Dr. Klausner, I request that you immediately withdraw the “fact sheet” the NCI is distributing which contains numerous and outrageous misstatements and distortion of fact

Thank you for your attention to this matter

SRB/cf

cc:

3+ pgs cc:
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1993 (11/2/1993) – Dr. Michael Friedman to Burzynski
1994 (2/17/1994) – NCI “fact sheet”
1994 (3/23/1994) – Dr. Mario Sznol to Burzynski
1994 (4/19/1994) – Burzynski to Dr. Mario Sznol
1995 (1/31/1995) – Dr. John L. Lewis
1995 (4/3/1995) – Dr. Mario Sznol to Burzynski
1995 (8/18/1995) –
1995 (8/23/1995) – Robert B. Lanman to Burzynski
1995 (9/19/1995) – Dr. Michael A. Friedman to Burzynski
1995 (10/5/1995) – Robert B. Lanman to Burzynski
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[16] – 1995 (4/20/1995) – Burzynski to Dr. Mario Sznol

This page is linked to:
=====================================
Critiquing: Dr. Michael A. Friedman, Dr. Mark G. Malkin, Dr. Mario Sznol, Robert B. Lanman, Memorial Sloan-Kettering Cancer Center, Mayo Clinic, Department of Health & Human Services (HHS), Public Health Service, Quality Assurance and Compliance Section, Regulatory Affairs Branch (RAB), Cancer Therapy Evaluation Program (CTEP), Division of Cancer Treatment (DCT), National Cancer Center (NCI) at the National Institutes of Health (NIH), Stanislaw Burzynski: On the arrogance of ignorance about cancer and targeted therapies
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https://stanislawrajmundburzynski.wordpress.com/2013/09/08/critiquing-stanislaw-burzynski-on-the-arrogance-of-ignorance-about-cancer-and-targeted-therapies/
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[16] – 1995 (4/20/1995) – Burzynski to Dr. Mario Sznol
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Mario Sznol, M.D., Department of Health and Human Services, National Institutes of Health

Dear Dr. Sznol,

Your letter of 4/3/1995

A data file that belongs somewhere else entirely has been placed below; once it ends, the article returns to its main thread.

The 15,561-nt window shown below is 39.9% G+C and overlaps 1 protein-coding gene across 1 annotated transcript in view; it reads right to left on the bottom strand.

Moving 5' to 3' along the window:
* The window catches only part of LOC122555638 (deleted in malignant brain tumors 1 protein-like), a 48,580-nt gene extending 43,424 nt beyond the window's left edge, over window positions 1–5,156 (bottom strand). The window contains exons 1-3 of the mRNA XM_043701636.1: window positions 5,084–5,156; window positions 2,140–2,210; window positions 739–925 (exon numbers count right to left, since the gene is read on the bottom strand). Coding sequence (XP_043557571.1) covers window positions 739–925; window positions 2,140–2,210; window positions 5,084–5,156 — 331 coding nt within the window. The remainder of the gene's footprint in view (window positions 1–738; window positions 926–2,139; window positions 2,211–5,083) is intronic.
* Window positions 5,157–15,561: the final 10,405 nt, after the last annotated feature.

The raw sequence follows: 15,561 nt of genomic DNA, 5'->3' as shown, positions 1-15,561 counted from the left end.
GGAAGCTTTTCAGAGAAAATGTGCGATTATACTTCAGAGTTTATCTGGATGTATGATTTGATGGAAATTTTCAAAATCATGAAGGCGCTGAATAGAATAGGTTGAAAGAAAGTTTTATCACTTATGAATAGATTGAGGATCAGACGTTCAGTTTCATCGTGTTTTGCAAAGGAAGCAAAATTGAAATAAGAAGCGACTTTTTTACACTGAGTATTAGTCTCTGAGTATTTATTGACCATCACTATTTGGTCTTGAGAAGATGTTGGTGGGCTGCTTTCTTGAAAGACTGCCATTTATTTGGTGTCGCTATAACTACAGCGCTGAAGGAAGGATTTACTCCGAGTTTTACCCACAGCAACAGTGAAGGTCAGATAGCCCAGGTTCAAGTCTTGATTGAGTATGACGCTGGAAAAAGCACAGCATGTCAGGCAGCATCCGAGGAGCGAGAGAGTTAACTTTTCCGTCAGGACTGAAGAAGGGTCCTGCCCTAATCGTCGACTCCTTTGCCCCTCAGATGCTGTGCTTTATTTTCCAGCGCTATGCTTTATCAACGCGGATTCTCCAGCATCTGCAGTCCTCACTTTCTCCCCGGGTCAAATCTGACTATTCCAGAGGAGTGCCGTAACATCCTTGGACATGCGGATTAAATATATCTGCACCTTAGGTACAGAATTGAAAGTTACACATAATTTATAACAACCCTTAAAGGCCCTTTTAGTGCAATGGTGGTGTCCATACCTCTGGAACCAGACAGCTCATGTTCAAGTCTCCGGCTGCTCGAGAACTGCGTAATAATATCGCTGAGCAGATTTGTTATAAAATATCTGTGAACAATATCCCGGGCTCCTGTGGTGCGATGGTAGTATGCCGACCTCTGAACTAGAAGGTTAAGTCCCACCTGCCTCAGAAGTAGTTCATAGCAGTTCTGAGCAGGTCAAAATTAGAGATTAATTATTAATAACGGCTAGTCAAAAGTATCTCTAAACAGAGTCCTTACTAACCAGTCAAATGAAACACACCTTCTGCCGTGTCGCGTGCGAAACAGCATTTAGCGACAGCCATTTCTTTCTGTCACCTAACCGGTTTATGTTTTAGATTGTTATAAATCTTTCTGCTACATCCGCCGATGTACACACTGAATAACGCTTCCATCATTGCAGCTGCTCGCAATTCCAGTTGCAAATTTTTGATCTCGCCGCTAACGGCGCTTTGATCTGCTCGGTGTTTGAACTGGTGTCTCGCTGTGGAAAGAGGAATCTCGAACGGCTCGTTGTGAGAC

(copy attached)

does not provide adequate justification for the changes in the protocol for

“Phase II Study of Antineoplastons A10 and AS2-1 in Patients with Advanced
Recurrent Astrocytomas.”

Let me make perfectly clear that, as the discoverer and developer of antineoplastons and the individual with nearly 20 years clinical experience using them, it is my professional opinion that the drugs will not produce substantial benefit in such advanced patients

The current protocol has had success only in patients who have tumors not exceeding 5 cm in diameter and who do not have multiple tumors or leptomeningeal or systemic metastases

As the Senior Investigator of NCI requested, patients should have Karnofsky Performance Status of not lower than 70%

(letter attached)

As I have repeatedly informed you, it is exactly because of the current protocol’s failure to benefit advanced patients that we developed new and more aggressive protocols for such advanced tumors, for example, provides antineoplaston A10 in doses 3 times greater than that specified in the protocol currently being used

In order to make such dosing possible, we are using a much higher concentration of A10 — 300mg/mL instead of 80mg/mL

The dosing schedule being used for such advanced tumors is also quite different

Instead of injections of each antineoplaston every 30 minutes, patients receive a much greater amount every 4 hours

Pg. 2

The acceptance of very advanced brain tumor patients to the current protocol would be highly unethical because there is no realistic chance they will have a meaningful response

The list attached to your letter of 4/3/1995 (enclosed), proves my observation that patients who had tumors substantially larger than 5 cm do not respond well under the current protocol

There were only 2 such patients, with the largest tumor diameter corresponding to 5.5 and. 6.5 cm

Both had less than 50% decrease in the size of their tumors

According to the existing protocol, patients should have more than a 50% decrease in tumor size to be classified as responders

Please bear in mind that the point of this trial is not to prove once again that this protocol does not work in patients with very large tumors, multifocal tumors, and low Karnofsky scores

We have already established this fact

Moreover, the informed consent form as currently written falsely implies that the discoverer of antineoplastons believes such advanced patients may benefit substantially from the current protocol

In fact, I have specifically informed you on several occasions that I do not believe advanced patients will obtain substantial benefit

Please be forewarned that you may face legal liability resulting from these unethical misrepresentations

We are anxiously awaiting the complete data on the 1st 5 patients as promised in your letter of 4/3/1995

Based on the limited information received from Theradex on the 1st 7 cases, we have reason to believe that the protocol has been violated in every case

5 cases have been accepted in violation of inclusion criteria

Due to interruptions in the treatment schedule and the time necessary to escalate the dosage, one of these patients received less than 3 weeks of full dose treatment

Such duration of treatment was not sufficient to show the effectiveness of the therapy

Finally, 2 additional patients were removed from the study and said to have progression of disease when in fact no progression was documented